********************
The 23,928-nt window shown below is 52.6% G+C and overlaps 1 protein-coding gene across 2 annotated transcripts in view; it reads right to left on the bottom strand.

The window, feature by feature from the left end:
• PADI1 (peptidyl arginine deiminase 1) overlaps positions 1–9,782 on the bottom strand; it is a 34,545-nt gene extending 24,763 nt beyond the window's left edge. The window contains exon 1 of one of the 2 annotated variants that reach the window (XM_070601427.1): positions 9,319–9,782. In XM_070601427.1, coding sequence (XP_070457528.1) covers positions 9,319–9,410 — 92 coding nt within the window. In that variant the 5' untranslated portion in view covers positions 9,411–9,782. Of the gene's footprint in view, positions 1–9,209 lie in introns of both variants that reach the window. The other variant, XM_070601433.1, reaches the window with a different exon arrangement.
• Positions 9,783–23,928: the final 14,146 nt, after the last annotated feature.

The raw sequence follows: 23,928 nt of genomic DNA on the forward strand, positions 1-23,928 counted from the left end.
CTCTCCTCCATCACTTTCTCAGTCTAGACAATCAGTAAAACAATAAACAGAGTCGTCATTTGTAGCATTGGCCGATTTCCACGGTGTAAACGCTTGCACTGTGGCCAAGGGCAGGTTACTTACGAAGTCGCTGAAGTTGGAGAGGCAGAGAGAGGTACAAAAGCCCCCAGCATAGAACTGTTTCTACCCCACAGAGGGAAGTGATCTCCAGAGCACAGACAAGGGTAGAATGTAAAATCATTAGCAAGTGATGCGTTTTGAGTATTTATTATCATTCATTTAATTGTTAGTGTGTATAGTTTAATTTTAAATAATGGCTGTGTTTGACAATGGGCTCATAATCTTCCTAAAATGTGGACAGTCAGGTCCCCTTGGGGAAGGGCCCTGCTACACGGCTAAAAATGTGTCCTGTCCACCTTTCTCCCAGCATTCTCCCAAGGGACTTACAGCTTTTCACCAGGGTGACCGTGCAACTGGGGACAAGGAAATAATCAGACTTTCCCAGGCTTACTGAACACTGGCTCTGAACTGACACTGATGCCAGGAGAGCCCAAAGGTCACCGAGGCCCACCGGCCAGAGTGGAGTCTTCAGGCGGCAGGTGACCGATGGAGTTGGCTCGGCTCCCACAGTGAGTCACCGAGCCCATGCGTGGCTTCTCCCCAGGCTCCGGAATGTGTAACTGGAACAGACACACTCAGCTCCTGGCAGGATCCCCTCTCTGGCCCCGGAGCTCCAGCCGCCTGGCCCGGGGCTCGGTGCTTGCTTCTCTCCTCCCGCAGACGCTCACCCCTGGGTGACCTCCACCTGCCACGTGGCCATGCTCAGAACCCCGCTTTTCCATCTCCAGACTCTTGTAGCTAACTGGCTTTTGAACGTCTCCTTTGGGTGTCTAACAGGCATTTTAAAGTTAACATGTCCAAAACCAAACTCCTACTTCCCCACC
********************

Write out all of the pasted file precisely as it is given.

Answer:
The 23,928-nt window shown below is 52.6% G+C and overlaps 1 protein-coding gene across 2 annotated transcripts in view; it reads right to left on the bottom strand.

The window, feature by feature from the left end:
• PADI1 (peptidyl arginine deiminase 1) overlaps positions 1–9,782 on the bottom strand; it is a 34,545-nt gene extending 24,763 nt beyond the window's left edge. The window contains exon 1 of one of the 2 annotated variants that reach the window (XM_070601427.1): positions 9,319–9,782. In XM_070601427.1, coding sequence (XP_070457528.1) covers positions 9,319–9,410 — 92 coding nt within the window. In that variant the 5' untranslated portion in view covers positions 9,411–9,782. Of the gene's footprint in view, positions 1–9,209 lie in introns of both variants that reach the window. The other variant, XM_070601433.1, reaches the window with a different exon arrangement.
• Positions 9,783–23,928: the final 14,146 nt, after the last annotated feature.

The raw sequence follows: 23,928 nt of genomic DNA on the forward strand, positions 1-23,928 counted from the left end.
CTCTCCTCCATCACTTTCTCAGTCTAGACAATCAGTAAAACAATAAACAGAGTCGTCATTTGTAGCATTGGCCGATTTCCACGGTGTAAACGCTTGCACTGTGGCCAAGGGCAGGTTACTTACGAAGTCGCTGAAGTTGGAGAGGCAGAGAGAGGTACAAAAGCCCCCAGCATAGAACTGTTTCTACCCCACAGAGGGAAGTGATCTCCAGAGCACAGACAAGGGTAGAATGTAAAATCATTAGCAAGTGATGCGTTTTGAGTATTTATTATCATTCATTTAATTGTTAGTGTGTATAGTTTAATTTTAAATAATGGCTGTGTTTGACAATGGGCTCATAATCTTCCTAAAATGTGGACAGTCAGGTCCCCTTGGGGAAGGGCCCTGCTACACGGCTAAAAATGTGTCCTGTCCACCTTTCTCCCAGCATTCTCCCAAGGGACTTACAGCTTTTCACCAGGGTGACCGTGCAACTGGGGACAAGGAAATAATCAGACTTTCCCAGGCTTACTGAACACTGGCTCTGAACTGACACTGATGCCAGGAGAGCCCAAAGGTCACCGAGGCCCACCGGCCAGAGTGGAGTCTTCAGGCGGCAGGTGACCGATGGAGTTGGCTCGGCTCCCACAGTGAGTCACCGAGCCCATGCGTGGCTTCTCCCCAGGCTCCGGAATGTGTAACTGGAACAGACACACTCAGCTCCTGGCAGGATCCCCTCTCTGGCCCCGGAGCTCCAGCCGCCTGGCCCGGGGCTCGGTGCTTGCTTCTCTCCTCCCGCAGACGCTCACCCCTGGGTGACCTCCACCTGCCACGTGGCCATGCTCAGAACCCCGCTTTTCCATCTCCAGACTCTTGTAGCTAACTGGCTTTTGAACGTCTCCTTTGGGTGTCTAACAGGCATTTTAAAGTTAACATGTCCAAAACCAAACTCCTACTTCCCCACC